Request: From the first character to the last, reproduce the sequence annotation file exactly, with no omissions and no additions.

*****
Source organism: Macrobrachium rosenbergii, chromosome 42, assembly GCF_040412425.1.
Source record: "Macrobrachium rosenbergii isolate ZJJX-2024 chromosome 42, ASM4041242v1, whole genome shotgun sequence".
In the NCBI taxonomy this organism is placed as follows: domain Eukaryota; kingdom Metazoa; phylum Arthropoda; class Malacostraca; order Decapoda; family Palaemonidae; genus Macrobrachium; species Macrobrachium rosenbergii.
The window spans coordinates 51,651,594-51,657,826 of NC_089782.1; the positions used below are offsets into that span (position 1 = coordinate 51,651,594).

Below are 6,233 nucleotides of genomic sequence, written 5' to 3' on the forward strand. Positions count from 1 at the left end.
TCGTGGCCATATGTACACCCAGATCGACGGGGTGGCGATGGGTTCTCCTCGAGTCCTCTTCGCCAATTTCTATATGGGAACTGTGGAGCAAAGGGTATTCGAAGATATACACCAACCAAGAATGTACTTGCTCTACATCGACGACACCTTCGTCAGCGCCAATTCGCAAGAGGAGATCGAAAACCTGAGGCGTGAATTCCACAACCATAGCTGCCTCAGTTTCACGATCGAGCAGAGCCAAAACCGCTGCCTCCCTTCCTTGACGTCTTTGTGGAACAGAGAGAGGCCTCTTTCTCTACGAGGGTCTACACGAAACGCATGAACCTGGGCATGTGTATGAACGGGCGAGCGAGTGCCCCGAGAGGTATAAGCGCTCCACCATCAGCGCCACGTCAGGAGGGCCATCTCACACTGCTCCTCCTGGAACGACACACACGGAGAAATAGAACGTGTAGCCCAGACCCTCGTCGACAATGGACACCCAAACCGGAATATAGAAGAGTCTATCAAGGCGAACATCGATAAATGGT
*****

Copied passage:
Source organism: Macrobrachium rosenbergii, chromosome 42, assembly GCF_040412425.1.
Source record: "Macrobrachium rosenbergii isolate ZJJX-2024 chromosome 42, ASM4041242v1, whole genome shotgun sequence".
In the NCBI taxonomy this organism is placed as follows: domain Eukaryota; kingdom Metazoa; phylum Arthropoda; class Malacostraca; order Decapoda; family Palaemonidae; genus Macrobrachium; species Macrobrachium rosenbergii.
The window spans coordinates 51,651,594-51,657,826 of NC_089782.1; the positions used below are offsets into that span (position 1 = coordinate 51,651,594).

Below are 6,233 nucleotides of genomic sequence, written 5' to 3' on the forward strand. Positions count from 1 at the left end.
TCGTGGCCATATGTACACCCAGATCGACGGGGTGGCGATGGGTTCTCCTCGAGTCCTCTTCGCCAATTTCTATATGGGAACTGTGGAGCAAAGGGTATTCGAAGATATACACCAACCAAGAATGTACTTGCTCTACATCGACGACACCTTCGTCAGCGCCAATTCGCAAGAGGAGATCGAAAACCTGAGGCGTGAATTCCACAACCATAGCTGCCTCAGTTTCACGATCGAGCAGAGCCAAAACCGCTGCCTCCCTTCCTTGACGTCTTTGTGGAACAGAGAGAGGCCTCTTTCTCTACGAGGGTCTACACGAAACGCATGAACCTGGGCATGTGTATGAACGGGCGAGCGAGTGCCCCGAGAGGTATAAGCGCTCCACCATCAGCGCCACGTCAGGAGGGCCATCTCACACTGCTCCTCCTGGAACGACACACACGGAGAAATAGAACGTGTAGCCCAGACCCTCGTCGACAATGGACACCCAAACCGGAATATAGAAGAGTCTATCAAGGCGAACATCGATAAATGGT